For years, a character named vejigante has been ‘the life of the party’ in various carnivals across Puerto Rico.
With its colorful outfit and quick movements, which dance to the rhythm of the drums of ‘bomba y plena,’ it’s one of the most charismatic icons associated with the island’s culture.
The tall character takes his name from the balloon-shaped pieces that he carries and uses to go around hitting people. Originally these artifacts were made with giant (‘gigantes’) cow bladders (‘vejigas’) ― nowadays people use actual balloons containing tiny stones to make them sound like ‘maracas.’
The vejigante is a must at the yearly ‘Carnaval Ponceño,’ which takes place every February in Ponce, in the southern part of the island.
It’s also seen at the ‘Carnaval de Loíza,’ another annual weeklong festivity that takes place in a town approximately 19 miles from San Juan.
Moreover, it’s not unusual to see vejigantes at the Puerto Rican parades in New York and Chicago that occur every summer in the United States.
But vejigantes weren’t meant to be so much fun to have around, according to Jorge Felix, exhibit director of the Puerto Rican Arts Alliance in Chicago.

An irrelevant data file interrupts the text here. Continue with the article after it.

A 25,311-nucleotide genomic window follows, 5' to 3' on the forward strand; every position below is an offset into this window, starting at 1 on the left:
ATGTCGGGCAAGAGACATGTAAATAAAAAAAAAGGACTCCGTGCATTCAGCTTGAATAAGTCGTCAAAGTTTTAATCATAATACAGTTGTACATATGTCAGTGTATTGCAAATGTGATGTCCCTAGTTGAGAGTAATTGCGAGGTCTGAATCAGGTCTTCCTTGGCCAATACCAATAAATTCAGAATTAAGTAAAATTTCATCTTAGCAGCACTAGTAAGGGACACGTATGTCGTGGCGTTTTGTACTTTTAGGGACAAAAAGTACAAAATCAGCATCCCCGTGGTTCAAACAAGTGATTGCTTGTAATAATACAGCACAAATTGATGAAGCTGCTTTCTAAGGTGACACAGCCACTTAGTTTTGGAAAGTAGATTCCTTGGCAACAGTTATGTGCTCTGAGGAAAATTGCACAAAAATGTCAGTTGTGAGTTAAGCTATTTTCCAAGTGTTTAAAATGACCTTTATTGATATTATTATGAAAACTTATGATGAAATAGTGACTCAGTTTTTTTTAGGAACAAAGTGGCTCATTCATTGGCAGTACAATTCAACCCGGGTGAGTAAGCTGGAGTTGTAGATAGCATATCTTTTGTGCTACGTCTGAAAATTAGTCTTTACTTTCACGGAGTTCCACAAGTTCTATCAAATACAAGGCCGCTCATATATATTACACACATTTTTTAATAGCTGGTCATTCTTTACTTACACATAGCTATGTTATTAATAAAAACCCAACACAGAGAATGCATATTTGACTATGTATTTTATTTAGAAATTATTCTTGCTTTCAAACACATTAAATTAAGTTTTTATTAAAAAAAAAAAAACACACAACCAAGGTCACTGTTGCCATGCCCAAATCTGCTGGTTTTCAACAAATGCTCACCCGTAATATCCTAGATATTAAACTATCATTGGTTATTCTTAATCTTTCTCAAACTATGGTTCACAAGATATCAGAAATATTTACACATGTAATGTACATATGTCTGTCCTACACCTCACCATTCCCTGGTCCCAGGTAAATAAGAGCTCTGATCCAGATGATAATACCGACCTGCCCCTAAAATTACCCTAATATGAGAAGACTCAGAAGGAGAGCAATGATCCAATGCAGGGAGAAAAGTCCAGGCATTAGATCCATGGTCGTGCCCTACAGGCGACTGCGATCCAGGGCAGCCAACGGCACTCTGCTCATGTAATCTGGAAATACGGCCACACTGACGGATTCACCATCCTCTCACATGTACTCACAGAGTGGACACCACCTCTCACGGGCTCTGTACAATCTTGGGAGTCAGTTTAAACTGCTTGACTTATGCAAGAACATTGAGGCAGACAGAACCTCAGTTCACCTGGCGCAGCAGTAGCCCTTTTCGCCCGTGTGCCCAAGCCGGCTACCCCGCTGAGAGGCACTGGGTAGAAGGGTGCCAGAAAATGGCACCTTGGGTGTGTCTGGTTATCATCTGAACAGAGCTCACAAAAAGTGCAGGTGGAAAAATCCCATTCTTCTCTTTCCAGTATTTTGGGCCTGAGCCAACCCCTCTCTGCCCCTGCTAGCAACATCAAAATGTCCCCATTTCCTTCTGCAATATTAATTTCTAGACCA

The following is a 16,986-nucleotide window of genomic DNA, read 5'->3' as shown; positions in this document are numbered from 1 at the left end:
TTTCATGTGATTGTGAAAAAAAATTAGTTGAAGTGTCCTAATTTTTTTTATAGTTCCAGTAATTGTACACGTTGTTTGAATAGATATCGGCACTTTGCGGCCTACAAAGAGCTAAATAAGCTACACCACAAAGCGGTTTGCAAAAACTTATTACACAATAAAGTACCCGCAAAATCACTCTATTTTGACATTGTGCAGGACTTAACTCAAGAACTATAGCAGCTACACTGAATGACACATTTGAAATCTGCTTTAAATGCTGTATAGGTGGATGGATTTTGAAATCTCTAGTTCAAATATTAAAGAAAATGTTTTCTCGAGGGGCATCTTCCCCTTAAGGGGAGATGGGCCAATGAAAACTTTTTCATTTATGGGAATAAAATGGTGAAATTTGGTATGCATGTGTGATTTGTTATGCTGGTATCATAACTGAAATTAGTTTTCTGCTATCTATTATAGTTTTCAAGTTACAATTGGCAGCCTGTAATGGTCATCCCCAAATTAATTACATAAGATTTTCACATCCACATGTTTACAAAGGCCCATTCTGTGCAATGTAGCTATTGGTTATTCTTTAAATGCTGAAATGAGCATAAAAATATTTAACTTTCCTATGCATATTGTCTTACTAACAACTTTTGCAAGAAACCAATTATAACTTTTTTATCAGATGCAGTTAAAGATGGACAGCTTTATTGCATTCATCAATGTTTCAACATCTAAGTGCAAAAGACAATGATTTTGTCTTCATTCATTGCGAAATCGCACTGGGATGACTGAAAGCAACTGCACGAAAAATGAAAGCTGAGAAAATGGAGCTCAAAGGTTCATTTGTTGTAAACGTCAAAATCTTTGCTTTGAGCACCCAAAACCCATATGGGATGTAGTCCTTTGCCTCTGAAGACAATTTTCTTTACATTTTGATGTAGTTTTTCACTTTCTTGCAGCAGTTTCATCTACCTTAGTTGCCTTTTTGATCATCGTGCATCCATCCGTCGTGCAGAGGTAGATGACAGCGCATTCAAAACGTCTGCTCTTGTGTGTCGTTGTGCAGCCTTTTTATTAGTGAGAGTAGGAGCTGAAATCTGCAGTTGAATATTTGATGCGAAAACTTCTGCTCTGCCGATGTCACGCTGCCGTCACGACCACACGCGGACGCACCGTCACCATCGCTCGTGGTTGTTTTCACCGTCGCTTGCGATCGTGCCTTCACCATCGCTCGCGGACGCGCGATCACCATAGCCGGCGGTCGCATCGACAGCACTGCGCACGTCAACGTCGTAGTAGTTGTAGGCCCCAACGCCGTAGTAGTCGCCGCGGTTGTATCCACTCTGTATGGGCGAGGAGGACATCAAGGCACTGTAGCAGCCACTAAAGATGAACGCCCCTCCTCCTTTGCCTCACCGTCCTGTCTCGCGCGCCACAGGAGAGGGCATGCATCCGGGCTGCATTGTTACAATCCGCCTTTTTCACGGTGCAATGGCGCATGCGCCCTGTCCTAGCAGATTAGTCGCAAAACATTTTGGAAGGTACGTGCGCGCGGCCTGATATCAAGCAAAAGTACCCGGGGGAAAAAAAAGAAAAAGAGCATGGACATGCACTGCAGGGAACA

“The vejigante represented the devil or the evil, and it was created during the festival of a carnival that occurs just before Lent,” Felix said. “What we have here is this character that is taunting people in the streets that is going around and scaring them, and trying to convince them to do bad.”
Inherited from the pious Spanish colonists, the vejigante character has existed for more than 400 years. However, the influences of the African and Taino cultures in Puerto Rico have made it a folkloric symbol.
“In a sense it has become a colorful and folkloric character despite the origins, that were meant to scare and represent evil,” Felix said.
The vejigante costume uses very bright colors, and sometimes a cape adorned with various rhinestones.
The costumes made in Loíza have masks made with coconut shells resembling a demon, while the ones created in the south of the island, in the town of Ponce, have dragon masks made with ‘papel maché’ that look more like a dragon.
During the parades, vejigante shares the spotlight also with the ‘cabezudos,’ big masks that in the past were used to honor important people in town. Today they just take the shape of regular faces of the Puerto Rican community, ‘el jibaro,’ ‘el plenero,’ or ‘la vecina chismosa.’
“Puerto Rico is a great Latin American country associated with the United States, but has its own flavor, music and culture,” Felix said.